What is the difference between my "pre-tax" and "after tax" contributions?

Asked by Brady

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Answered by Martin Leclerc, Financial Adviser in Bryn Mawr, PA
A pre-tax contribution is the amount taken from your gross wage and placed into your 401k account before taxes have been deducted. By making pre-tax contributions, you are potentially lowering your current taxable income.

For example, if you earn $75,000 and make a pre-tax contribution of 10% into a 401k account, then your current taxable income is lowered by 10% x $75,000, or $7,500. Instead of paying taxes on $75,000, you will be paying taxes only on $67,500. (And you have saved $7,500 towards retirement!)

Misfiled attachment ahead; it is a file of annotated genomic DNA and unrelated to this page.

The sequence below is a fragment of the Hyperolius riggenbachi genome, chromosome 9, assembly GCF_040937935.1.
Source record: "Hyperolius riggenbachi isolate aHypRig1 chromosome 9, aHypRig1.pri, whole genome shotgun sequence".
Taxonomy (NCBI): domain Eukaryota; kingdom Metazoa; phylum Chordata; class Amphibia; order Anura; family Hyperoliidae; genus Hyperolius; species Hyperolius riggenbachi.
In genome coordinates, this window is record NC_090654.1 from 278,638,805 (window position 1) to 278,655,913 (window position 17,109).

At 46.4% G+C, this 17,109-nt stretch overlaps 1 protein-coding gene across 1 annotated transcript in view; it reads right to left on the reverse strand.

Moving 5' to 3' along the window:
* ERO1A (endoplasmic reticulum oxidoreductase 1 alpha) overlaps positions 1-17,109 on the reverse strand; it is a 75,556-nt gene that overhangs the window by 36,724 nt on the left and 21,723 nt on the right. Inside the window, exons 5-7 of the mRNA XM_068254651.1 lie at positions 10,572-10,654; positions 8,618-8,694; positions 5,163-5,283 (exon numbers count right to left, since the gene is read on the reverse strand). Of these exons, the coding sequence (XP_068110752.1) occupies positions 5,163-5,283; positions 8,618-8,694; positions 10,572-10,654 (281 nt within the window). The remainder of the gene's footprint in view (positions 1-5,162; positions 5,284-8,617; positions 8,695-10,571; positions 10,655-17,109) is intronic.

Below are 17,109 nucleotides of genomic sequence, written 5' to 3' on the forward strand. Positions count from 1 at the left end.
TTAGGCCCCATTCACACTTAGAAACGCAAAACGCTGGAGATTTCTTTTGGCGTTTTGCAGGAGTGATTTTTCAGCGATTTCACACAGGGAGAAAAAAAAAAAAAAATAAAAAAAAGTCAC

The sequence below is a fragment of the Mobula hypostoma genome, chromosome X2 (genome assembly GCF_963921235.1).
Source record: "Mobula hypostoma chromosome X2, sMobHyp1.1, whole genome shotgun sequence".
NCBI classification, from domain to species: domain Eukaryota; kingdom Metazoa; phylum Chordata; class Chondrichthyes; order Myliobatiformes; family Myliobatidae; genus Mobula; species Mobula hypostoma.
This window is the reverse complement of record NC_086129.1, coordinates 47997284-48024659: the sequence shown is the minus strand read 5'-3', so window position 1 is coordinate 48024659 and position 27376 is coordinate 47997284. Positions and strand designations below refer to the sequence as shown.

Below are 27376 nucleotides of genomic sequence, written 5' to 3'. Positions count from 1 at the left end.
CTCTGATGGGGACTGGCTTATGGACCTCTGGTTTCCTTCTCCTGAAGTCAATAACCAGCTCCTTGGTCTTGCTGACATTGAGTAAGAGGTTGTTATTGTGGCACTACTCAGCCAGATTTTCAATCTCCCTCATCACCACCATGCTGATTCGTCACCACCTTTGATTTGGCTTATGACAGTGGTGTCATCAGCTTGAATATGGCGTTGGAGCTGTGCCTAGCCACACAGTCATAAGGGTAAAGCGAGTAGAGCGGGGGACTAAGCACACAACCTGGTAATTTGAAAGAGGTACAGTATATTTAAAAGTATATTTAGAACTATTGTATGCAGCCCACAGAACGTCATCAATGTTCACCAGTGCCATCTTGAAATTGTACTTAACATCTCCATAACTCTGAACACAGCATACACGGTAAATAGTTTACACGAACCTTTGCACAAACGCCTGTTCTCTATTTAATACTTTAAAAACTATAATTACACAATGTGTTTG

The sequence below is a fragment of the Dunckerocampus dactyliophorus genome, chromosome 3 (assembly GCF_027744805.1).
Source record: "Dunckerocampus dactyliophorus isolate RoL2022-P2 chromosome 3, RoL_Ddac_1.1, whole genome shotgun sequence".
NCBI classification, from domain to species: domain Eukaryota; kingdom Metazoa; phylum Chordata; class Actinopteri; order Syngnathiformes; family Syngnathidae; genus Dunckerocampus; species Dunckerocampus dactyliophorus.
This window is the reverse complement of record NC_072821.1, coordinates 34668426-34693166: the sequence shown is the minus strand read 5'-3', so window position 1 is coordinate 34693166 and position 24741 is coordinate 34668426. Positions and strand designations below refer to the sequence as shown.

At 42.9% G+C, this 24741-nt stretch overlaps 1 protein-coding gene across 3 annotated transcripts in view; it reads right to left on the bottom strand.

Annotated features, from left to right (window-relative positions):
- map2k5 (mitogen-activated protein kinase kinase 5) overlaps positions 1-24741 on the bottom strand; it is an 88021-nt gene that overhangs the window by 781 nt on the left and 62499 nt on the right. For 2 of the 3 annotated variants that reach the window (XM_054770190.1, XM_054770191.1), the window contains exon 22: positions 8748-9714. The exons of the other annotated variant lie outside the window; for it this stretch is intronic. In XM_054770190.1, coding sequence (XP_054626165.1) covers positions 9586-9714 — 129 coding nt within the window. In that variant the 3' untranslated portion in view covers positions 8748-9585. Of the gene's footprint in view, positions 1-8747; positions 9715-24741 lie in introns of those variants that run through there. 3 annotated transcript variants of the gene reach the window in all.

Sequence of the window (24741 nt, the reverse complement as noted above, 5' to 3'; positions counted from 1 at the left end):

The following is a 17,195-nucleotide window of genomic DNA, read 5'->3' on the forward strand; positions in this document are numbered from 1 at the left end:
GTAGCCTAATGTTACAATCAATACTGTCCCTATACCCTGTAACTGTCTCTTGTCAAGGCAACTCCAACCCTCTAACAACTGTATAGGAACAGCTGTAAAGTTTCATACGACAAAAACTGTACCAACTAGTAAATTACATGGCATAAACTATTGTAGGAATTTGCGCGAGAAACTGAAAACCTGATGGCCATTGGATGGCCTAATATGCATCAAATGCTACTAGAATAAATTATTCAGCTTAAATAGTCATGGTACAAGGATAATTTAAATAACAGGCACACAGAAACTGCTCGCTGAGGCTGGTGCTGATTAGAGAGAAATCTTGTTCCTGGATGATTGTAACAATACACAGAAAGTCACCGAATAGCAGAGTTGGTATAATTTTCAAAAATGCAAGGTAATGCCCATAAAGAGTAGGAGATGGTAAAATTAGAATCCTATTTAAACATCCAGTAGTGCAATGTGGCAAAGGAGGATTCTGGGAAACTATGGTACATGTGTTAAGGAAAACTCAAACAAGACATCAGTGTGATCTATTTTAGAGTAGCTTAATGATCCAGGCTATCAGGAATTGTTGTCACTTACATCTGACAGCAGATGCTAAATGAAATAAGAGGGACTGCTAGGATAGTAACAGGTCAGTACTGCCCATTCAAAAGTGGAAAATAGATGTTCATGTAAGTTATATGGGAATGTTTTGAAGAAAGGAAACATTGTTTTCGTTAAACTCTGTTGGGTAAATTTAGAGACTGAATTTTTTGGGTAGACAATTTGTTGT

An after-tax contribution is made from your earnings after taxes have been paid.

In both cases, however, you will potentially benefit from the power of long term, tax-deferred compounding.
| 12.04.13 @ 22:51
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$commenter.renderDisplayableName() — {comment} | 12.09.16 @ 14:03
Brady, the only thing I would add, is right now many 401k providers offer ROTH 401k option. Where you contributed with after tax money however your earnings are growing tax free vs tax deferred. The after tax contributions in the past were introduced to help highly compensated employees put more money a way for retirement. Typically you would max out your pre tax contributions and then go to after tax. However, as I said earlier, many 401k plans now offer a Roth 401k as an option which might be worth exploring.
Best of Luck
Sincerely
Michael Mezheritskiy
Founding Partner, Visionary P.W.M.G | 12.20.13 @ 16:44
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$commenter.renderDisplayableName() — {comment} | 12.09.16 @ 14:03
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